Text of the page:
It can never be said enough: Government's job isn't easy.
Catering to less concerned and more disillusioned constituents and communicating with others who are more demanding and less forgiving is no simple task.
But when it comes to health -- especially adolescents' well being -- giving up or failing to connect with constituents aren't options.
In California, when the San Francisco Department of Public Health (SFDPH) noticed an increase in certain sexually transmitted diseases (STDs) among African-American youths in a particular city neighborhood, the department looked into every possible way to reach this population and curb the beginnings of an epidemic.
Because of its popularity among teenagers and young adults, the SFDPH chose short message service (SMS) to spearhead its sexual education outreach.
Text 4 Help
The SFDPH launched SexInfo, as the text messaging service is known, on April 24, 2006. The project was created after epidemiology results indicated an alarming increase in gonorrhea -- 102 percent from 2005 -- as well as chlamydia cases among 15- to 19-year-old African-Americans. Most of these cases occurred in Bayview/Hunter's Point, a low-income San Francisco neighborhood.
"We took the increase in gonorrhea rates seriously because the long-term effect is infertility," said Jacqueline McCright, community-based STD service manager for the SFDPH. "We do not want that to happen to young women."
Though curable, if untreated, gonorrhea can cause scarring to the carrier's reproductive organs, leading to infertility in males and females. The disease can also spread to the blood and joints, and weaken one's immune system, making a person more susceptible to other diseases, such as HIV/AIDS. To make matters worse, gonorrhea -- like many other STDs -- is nearly asymptomatic in some cases, quietly causing irreversible health damage before one knows it.
In the face of these consequences, McCright and her team, who had long been educating the neighborhood on STD prevention, decided the situation warranted new methods. "We're currently conducting outreach, and distributing condoms in the streets, in community-based agencies, and in the community that a majority of [those affected] reside in," she said. "Something more needed to be done."
The SFDPH partnered with San Francisco-based Internet Sexuality Information Services Inc. (ISIS), a nonprofit organization specializing in delivering sexual health information via a range of Internet-related technologies.
After several focus groups with youths and health professionals pointed to cell phones -- particularly text messages -- as the target population's preferred means of communication, ISIS developed SexInfo as a free service.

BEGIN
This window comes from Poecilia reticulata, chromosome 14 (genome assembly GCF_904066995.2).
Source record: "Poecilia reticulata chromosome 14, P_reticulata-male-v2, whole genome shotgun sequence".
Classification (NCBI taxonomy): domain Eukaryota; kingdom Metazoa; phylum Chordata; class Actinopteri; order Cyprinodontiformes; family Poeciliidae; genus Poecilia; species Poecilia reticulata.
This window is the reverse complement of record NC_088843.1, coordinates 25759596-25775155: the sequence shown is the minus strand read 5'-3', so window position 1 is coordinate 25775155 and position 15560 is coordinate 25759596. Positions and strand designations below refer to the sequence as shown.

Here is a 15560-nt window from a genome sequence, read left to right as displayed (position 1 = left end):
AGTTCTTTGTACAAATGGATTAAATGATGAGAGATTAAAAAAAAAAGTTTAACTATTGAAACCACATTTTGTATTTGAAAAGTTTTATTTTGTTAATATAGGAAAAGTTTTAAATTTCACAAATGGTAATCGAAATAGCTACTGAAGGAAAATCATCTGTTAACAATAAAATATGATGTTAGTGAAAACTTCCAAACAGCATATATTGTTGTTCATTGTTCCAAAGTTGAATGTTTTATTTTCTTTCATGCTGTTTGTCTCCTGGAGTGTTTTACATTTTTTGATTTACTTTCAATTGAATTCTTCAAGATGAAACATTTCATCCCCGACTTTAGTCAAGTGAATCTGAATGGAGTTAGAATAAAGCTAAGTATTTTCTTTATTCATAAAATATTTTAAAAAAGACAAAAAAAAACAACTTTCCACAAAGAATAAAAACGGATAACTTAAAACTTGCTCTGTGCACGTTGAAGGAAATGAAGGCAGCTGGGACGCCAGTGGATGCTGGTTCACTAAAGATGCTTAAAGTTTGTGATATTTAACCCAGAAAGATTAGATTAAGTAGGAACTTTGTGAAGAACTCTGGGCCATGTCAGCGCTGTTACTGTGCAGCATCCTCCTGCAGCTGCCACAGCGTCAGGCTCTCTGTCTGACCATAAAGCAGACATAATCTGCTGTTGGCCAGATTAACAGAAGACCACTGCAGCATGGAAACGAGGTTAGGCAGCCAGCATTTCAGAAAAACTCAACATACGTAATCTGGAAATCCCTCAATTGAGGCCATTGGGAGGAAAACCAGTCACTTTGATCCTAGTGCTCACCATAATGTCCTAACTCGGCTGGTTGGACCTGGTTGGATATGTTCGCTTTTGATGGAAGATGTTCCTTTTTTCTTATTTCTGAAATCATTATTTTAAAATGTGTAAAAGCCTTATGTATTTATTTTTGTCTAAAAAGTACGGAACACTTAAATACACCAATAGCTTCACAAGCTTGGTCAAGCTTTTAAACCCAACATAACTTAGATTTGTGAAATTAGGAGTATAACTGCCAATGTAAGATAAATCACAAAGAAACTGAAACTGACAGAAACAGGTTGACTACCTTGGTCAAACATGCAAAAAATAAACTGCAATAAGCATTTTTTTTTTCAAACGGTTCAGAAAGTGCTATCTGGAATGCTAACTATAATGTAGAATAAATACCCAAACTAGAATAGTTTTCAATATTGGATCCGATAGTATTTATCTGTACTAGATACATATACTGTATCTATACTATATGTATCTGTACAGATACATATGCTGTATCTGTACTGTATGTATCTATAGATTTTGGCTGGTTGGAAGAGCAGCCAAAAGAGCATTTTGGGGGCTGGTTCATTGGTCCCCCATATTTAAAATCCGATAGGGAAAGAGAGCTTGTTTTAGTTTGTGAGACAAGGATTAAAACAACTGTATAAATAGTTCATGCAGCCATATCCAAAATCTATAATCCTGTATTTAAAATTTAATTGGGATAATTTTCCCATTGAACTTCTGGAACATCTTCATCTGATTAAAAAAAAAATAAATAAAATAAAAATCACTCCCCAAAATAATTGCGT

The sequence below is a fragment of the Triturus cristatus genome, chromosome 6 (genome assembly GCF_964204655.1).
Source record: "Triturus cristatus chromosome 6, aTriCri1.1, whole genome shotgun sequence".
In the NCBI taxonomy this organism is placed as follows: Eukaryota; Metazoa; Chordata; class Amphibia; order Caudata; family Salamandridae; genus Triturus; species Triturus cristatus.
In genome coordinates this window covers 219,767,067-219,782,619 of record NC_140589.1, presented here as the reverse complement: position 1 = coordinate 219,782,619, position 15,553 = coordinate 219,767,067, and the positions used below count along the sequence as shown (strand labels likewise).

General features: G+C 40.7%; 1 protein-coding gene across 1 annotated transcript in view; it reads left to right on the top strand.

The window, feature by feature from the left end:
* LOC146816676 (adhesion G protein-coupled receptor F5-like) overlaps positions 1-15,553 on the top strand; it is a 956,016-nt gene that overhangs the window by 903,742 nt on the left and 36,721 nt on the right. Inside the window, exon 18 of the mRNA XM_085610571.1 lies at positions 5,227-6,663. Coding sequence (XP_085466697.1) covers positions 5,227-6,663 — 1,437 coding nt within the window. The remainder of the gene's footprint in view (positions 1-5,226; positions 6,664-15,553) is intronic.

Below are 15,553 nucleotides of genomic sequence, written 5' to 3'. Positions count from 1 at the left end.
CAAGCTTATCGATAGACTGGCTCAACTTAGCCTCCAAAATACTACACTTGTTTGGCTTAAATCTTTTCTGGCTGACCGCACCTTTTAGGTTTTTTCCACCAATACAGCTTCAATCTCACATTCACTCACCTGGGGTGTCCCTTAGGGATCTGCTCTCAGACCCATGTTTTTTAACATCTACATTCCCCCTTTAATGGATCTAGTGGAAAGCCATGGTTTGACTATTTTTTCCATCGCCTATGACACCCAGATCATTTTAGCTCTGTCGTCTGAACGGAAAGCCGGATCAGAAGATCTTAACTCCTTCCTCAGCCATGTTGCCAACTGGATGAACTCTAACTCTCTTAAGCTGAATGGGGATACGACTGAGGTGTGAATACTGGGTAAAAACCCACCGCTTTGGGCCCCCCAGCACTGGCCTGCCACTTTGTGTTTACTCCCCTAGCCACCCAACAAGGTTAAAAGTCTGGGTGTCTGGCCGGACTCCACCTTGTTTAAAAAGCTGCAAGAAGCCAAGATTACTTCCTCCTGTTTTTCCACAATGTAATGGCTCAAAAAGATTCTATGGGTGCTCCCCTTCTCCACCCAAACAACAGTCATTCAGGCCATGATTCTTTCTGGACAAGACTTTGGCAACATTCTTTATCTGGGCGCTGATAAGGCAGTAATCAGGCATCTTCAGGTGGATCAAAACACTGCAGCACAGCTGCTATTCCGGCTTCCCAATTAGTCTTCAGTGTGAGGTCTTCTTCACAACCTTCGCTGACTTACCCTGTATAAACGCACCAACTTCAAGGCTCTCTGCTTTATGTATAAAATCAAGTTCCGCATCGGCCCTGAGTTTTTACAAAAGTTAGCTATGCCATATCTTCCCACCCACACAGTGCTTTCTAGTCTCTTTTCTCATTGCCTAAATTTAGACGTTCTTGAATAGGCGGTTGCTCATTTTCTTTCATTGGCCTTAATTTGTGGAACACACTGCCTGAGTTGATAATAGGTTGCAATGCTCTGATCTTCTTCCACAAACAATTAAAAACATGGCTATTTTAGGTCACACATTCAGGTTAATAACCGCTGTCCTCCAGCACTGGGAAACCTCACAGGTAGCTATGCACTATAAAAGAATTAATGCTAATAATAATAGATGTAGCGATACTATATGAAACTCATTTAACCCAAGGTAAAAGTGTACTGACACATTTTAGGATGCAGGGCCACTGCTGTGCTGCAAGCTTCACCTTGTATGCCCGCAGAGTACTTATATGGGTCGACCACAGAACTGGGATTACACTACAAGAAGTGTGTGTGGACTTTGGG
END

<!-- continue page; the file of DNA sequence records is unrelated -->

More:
Though potentially obscure to those with little text messaging experience, SexInfo is a straightforward service for regular texters. First, users enter a numerical code into their cell phones -- for Metro PCS users, the code is 917-957-4280, and for other users it's a five-digit number, 61827 -- type in SexInfo and send the message.
Within seconds of texting SexInfo, users receive a text message with a choice of 11 answers, each bearing a letter and a number. They choose the entry that matches their concern and enter the corresponding letter and number.
For instance, if a user has pregnancy concerns, she can choose B2 from the 11 options -- which corresponds to "if u think ur pregnant" -- and hit reply. After a short wait, she will receive the names, addresses and/or phone numbers of two local resources from which she can request assistance.
ISIS turned to Hip Cricket, an Australian mobile phone marketing company, to create the codes and numbers users enter on their keypads to access the service.
Hearing the Youths
The decision to use a text messaging service was collaborative, said Deb Levine, director and founder of ISIS.
"We did all of our research and said, 'A Web site is not the best way for young people to get their information right now,'" she said. "There are many excellent STD prevention and sexual health Web sites geared to youths online, with fine information; very accurate and teen-appropriate information. We didn't think developing another Web site was the way to go."
McCright agreed that an Internet intervention would likely be unsuccessful because of the persisting digital divide. "All African-American youths still do not have access to the Internet, or have a computer in their households. Trying to reach them through that medium, we would not be reaching them."
In addition, Levine pointed out that even young people with Internet access are reluctant to seek sexual health information online -- whether at home or on a public computer -- because of privacy reasons. Text messaging, she said, is ideal because it ensures confidentiality, keeps the youths in charge and is their preferred mode of communication.
"Most of the people that don't get it are over 30, because they don't text message much," McCright said. "But most teenagers, that's what they do, and they do it so fast, it's amazing. They have their own code system. It might take me a long time to type a sentence -- they already have the answer.